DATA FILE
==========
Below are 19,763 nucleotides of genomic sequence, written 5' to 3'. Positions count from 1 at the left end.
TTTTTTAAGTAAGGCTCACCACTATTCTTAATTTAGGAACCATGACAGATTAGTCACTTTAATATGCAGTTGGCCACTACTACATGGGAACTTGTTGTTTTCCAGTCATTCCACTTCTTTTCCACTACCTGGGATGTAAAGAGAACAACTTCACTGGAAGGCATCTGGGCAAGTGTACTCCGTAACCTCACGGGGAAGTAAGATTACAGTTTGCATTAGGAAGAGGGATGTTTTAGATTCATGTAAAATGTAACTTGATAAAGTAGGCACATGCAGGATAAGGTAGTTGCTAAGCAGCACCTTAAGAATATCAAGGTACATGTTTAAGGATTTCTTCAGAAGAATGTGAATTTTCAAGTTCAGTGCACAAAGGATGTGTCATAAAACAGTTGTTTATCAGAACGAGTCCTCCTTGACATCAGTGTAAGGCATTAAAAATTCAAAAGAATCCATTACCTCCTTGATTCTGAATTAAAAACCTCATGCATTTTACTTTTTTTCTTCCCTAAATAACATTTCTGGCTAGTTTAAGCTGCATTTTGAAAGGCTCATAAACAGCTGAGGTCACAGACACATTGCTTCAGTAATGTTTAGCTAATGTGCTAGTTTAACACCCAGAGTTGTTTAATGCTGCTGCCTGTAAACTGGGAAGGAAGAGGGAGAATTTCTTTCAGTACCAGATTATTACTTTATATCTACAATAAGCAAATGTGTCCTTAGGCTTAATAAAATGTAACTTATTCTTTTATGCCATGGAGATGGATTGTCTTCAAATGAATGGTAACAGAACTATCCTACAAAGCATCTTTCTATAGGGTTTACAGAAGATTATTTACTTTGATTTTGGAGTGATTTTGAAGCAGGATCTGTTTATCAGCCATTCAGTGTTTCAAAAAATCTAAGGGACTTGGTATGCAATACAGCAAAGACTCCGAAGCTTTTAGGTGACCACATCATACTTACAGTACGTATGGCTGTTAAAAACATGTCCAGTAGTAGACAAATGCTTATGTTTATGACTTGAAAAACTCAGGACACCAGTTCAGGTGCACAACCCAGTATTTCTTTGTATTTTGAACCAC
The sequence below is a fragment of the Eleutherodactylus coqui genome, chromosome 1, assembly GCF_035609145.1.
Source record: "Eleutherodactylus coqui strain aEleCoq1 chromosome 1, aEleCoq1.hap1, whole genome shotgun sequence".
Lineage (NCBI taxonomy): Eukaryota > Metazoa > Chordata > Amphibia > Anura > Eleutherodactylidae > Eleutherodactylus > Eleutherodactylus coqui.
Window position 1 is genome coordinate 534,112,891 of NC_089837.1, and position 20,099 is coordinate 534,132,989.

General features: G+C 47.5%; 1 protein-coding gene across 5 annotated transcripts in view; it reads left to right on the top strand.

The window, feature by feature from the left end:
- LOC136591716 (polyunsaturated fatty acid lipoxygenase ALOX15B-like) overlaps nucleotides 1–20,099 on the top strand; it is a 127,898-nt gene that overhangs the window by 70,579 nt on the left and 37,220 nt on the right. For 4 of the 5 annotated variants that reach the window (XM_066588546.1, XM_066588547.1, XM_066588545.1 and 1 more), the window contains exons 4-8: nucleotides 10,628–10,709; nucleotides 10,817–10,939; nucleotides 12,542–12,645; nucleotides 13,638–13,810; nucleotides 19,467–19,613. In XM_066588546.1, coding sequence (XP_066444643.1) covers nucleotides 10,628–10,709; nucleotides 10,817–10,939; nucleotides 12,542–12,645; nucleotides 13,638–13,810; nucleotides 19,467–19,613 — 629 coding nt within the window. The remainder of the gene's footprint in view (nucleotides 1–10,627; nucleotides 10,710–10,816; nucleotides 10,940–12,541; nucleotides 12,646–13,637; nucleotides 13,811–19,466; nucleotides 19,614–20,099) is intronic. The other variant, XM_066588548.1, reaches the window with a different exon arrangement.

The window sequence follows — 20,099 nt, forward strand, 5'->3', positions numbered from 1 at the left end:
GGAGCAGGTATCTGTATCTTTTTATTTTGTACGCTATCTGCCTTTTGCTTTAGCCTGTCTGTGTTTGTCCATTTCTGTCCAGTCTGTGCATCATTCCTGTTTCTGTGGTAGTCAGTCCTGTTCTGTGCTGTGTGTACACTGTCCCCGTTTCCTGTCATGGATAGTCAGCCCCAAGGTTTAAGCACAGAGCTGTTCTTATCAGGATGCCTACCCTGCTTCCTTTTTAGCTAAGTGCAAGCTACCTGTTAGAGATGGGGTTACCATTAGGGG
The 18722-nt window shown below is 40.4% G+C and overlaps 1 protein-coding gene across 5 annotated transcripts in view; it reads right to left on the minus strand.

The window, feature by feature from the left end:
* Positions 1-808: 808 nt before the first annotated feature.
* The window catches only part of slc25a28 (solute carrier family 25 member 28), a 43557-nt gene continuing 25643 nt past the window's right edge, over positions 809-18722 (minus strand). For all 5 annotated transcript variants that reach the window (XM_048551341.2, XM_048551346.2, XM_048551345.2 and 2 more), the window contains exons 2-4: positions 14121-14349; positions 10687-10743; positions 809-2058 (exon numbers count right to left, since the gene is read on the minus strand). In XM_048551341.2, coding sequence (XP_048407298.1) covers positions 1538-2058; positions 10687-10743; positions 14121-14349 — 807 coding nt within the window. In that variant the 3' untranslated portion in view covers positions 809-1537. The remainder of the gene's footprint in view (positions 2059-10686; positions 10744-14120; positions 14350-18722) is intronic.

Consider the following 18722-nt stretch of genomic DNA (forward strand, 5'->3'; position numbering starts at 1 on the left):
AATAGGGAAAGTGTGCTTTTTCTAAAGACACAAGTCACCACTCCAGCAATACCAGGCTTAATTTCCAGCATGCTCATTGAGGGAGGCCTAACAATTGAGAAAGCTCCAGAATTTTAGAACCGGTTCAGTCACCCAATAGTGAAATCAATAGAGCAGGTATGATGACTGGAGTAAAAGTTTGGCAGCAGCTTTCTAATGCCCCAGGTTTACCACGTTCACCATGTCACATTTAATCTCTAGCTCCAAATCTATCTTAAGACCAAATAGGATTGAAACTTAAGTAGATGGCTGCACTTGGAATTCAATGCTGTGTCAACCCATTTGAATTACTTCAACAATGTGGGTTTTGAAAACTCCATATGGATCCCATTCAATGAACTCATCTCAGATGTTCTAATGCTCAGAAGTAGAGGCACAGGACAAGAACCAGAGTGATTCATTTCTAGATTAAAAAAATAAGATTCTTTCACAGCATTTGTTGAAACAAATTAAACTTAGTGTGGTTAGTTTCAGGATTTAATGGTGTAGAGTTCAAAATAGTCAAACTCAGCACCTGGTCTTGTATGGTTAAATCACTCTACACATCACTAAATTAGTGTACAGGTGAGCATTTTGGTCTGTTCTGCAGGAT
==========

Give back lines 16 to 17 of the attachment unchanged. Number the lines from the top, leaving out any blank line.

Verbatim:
Consider the following 18722-nt stretch of genomic DNA (forward strand, 5'->3'; position numbering starts at 1 on the left):
AATAGGGAAAGTGTGCTTTTTCTAAAGACACAAGTCACCACTCCAGCAATACCAGGCTTAATTTCCAGCATGCTCATTGAGGGAGGCCTAACAATTGAGAAAGCTCCAGAATTTTAGAACCGGTTCAGTCACCCAATAGTGAAATCAATAGAGCAGGTATGATGACTGGAGTAAAAGTTTGGCAGCAGCTTTCTAATGCCCCAGGTTTACCACGTTCACCATGTCACATTTAATCTCTAGCTCCAAATCTATCTTAAGACCAAATAGGATTGAAACTTAAGTAGATGGCTGCACTTGGAATTCAATGCTGTGTCAACCCATTTGAATTACTTCAACAATGTGGGTTTTGAAAACTCCATATGGATCCCATTCAATGAACTCATCTCAGATGTTCTAATGCTCAGAAGTAGAGGCACAGGACAAGAACCAGAGTGATTCATTTCTAGATTAAAAAAATAAGATTCTTTCACAGCATTTGTTGAAACAAATTAAACTTAGTGTGGTTAGTTTCAGGATTTAATGGTGTAGAGTTCAAAATAGTCAAACTCAGCACCTGGTCTTGTATGGTTAAATCACTCTACACATCACTAAATTAGTGTACAGGTGAGCATTTTGGTCTGTTCTGCAGGAT